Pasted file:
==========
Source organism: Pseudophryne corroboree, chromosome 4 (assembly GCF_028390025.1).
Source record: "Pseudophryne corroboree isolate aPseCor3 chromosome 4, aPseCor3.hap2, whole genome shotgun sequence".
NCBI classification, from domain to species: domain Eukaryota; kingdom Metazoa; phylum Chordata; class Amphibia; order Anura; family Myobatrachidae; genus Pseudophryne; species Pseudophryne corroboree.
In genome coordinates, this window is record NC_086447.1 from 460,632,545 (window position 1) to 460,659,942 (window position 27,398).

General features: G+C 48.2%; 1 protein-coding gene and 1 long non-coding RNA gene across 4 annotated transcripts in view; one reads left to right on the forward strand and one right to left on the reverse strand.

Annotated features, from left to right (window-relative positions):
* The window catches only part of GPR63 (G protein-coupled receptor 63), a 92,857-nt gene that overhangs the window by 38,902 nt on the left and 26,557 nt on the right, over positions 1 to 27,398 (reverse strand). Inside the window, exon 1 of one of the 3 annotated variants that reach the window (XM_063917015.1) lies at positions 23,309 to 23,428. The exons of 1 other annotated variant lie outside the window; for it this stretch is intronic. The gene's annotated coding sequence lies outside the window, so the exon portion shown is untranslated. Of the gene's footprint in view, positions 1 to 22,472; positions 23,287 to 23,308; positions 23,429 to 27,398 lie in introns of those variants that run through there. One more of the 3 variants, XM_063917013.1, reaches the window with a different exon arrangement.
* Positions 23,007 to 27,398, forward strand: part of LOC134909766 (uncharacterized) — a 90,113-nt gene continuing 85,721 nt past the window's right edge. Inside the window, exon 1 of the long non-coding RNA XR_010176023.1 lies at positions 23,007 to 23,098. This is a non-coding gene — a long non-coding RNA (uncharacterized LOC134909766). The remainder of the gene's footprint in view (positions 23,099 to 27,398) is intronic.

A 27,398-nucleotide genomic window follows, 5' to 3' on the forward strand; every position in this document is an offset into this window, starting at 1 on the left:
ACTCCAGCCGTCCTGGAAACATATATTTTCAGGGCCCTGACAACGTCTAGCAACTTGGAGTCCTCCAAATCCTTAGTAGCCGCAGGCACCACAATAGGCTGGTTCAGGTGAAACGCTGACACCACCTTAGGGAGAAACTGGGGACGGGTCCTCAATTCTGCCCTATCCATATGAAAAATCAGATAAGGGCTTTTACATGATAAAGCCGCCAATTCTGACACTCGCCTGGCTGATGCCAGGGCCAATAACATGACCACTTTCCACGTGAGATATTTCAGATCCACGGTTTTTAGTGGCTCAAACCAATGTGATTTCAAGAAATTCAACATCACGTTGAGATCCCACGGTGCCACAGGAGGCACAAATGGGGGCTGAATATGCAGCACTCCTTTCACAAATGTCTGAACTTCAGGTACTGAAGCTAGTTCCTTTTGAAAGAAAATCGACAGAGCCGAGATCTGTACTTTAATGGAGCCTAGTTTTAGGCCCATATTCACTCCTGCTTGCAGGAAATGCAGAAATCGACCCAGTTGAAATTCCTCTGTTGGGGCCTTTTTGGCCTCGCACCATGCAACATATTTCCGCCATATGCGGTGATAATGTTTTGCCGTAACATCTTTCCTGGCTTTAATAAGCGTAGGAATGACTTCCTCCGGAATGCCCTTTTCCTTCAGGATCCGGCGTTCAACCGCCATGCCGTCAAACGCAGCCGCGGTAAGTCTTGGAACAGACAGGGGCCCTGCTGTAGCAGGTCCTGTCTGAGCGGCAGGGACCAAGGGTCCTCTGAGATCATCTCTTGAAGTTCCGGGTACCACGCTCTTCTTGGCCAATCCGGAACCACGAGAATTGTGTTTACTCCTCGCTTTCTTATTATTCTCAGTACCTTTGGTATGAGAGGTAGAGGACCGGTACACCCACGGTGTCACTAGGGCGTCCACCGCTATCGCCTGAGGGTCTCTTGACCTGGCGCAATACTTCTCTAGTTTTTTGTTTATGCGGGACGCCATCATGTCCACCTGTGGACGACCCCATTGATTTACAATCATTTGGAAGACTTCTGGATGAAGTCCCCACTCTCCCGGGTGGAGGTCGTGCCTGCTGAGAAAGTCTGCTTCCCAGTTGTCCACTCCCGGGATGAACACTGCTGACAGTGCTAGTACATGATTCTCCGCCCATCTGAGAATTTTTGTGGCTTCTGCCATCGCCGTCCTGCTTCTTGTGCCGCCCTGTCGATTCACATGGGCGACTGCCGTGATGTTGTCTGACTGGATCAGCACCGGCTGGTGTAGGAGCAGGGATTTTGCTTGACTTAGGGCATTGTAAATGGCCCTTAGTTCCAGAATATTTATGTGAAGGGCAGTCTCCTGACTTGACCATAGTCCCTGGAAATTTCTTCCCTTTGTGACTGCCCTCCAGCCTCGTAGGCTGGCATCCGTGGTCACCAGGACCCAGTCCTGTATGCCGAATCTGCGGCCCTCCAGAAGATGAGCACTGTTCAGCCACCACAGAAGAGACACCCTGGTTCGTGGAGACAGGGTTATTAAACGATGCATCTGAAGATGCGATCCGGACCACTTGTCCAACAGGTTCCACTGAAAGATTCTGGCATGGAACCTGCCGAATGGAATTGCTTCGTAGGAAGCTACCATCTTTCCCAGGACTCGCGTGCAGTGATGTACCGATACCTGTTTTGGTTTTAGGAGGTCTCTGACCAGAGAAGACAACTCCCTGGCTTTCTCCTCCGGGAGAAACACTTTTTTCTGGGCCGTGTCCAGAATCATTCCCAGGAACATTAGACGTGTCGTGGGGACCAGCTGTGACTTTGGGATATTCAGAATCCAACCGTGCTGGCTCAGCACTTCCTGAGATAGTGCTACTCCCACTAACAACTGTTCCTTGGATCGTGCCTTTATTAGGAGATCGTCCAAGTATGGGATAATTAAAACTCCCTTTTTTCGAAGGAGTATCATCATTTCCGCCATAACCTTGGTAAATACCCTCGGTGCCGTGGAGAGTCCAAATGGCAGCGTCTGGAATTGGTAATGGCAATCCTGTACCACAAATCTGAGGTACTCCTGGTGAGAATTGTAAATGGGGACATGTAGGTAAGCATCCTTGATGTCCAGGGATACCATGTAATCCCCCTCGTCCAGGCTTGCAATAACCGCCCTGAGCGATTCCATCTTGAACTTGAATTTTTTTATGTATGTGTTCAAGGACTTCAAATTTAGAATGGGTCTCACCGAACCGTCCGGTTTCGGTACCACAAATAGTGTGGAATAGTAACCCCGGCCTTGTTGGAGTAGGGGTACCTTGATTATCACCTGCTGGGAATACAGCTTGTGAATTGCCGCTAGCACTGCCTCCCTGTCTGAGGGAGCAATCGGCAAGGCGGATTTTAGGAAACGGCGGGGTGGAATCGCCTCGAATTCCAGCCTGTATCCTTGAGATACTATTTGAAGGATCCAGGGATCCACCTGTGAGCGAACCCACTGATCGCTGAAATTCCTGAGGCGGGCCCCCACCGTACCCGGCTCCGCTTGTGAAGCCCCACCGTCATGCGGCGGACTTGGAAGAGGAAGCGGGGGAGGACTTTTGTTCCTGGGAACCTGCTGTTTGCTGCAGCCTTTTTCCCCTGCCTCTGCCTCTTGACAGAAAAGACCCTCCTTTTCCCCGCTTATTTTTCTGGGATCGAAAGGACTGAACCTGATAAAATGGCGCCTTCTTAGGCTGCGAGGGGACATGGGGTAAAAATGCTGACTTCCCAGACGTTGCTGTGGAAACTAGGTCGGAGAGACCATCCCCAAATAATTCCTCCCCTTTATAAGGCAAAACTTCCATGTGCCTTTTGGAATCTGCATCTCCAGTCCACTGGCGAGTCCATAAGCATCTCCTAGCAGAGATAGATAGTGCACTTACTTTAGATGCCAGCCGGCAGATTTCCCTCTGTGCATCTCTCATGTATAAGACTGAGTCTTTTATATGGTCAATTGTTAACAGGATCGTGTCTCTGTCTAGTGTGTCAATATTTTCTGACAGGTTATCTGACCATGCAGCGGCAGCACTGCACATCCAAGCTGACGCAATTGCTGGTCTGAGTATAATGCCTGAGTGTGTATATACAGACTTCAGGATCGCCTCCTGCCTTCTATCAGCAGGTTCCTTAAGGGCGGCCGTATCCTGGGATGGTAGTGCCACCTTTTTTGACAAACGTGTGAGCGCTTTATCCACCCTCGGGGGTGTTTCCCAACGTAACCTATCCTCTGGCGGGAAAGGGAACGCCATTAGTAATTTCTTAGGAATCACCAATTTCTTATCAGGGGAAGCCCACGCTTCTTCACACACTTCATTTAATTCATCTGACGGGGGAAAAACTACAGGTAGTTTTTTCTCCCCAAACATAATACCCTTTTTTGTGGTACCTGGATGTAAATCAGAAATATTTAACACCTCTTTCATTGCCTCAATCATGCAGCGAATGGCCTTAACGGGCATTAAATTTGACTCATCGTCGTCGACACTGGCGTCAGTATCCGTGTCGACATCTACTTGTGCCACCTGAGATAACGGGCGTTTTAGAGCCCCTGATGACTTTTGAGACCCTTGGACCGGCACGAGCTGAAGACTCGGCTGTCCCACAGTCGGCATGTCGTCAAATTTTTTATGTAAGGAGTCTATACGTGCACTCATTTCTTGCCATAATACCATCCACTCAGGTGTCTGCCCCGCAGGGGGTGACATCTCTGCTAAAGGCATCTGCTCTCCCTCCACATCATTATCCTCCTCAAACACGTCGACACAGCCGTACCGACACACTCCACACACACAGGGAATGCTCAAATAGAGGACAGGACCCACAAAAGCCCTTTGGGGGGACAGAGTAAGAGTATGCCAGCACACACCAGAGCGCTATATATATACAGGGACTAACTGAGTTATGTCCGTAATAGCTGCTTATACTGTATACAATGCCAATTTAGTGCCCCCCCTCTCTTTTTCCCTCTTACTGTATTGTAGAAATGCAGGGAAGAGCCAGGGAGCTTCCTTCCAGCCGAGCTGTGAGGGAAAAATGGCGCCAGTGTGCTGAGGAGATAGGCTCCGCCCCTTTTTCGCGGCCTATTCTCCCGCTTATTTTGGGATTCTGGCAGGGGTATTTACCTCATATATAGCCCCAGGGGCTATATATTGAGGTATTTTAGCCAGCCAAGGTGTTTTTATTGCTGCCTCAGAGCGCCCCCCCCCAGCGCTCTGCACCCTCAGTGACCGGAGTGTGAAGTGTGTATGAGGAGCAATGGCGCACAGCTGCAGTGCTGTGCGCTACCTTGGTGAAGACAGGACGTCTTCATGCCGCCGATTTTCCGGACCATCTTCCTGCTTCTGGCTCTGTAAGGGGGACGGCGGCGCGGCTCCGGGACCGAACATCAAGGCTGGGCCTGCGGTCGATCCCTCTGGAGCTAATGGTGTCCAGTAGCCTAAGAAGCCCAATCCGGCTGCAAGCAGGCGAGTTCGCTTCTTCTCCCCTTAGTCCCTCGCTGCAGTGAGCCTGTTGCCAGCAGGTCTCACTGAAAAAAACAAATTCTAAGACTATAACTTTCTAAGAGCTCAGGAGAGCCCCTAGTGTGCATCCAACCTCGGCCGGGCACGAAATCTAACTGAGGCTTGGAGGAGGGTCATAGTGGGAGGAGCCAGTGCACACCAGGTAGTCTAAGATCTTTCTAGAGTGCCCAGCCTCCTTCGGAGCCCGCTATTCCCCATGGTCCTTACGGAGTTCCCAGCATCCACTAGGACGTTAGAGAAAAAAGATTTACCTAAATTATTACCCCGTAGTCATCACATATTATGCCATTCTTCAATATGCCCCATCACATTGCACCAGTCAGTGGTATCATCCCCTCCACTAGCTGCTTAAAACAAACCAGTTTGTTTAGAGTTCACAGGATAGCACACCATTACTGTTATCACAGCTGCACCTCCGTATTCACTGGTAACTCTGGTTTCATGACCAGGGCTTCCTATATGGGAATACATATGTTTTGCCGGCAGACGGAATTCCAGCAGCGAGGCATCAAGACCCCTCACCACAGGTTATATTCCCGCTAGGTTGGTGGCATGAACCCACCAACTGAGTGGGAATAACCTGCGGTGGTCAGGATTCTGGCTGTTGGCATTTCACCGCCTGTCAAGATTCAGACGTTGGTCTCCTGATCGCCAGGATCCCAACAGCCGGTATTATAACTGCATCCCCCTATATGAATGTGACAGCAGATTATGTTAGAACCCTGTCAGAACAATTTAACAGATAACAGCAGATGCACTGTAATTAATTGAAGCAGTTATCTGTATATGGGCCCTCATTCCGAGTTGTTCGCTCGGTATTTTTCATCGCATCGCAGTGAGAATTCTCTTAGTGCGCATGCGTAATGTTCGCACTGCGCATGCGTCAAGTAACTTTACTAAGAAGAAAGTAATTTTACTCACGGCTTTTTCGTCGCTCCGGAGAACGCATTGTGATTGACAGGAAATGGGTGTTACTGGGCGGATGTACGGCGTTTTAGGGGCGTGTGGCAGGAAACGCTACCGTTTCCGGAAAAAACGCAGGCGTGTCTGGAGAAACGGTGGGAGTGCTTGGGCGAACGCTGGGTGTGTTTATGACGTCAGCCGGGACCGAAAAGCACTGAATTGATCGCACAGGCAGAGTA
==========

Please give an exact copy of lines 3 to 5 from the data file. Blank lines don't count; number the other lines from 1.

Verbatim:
NCBI classification, from domain to species: domain Eukaryota; kingdom Metazoa; phylum Chordata; class Amphibia; order Anura; family Myobatrachidae; genus Pseudophryne; species Pseudophryne corroboree.
In genome coordinates, this window is record NC_086447.1 from 460,632,545 (window position 1) to 460,659,942 (window position 27,398).

General features: G+C 48.2%; 1 protein-coding gene and 1 long non-coding RNA gene across 4 annotated transcripts in view; one reads left to right on the forward strand and one right to left on the reverse strand.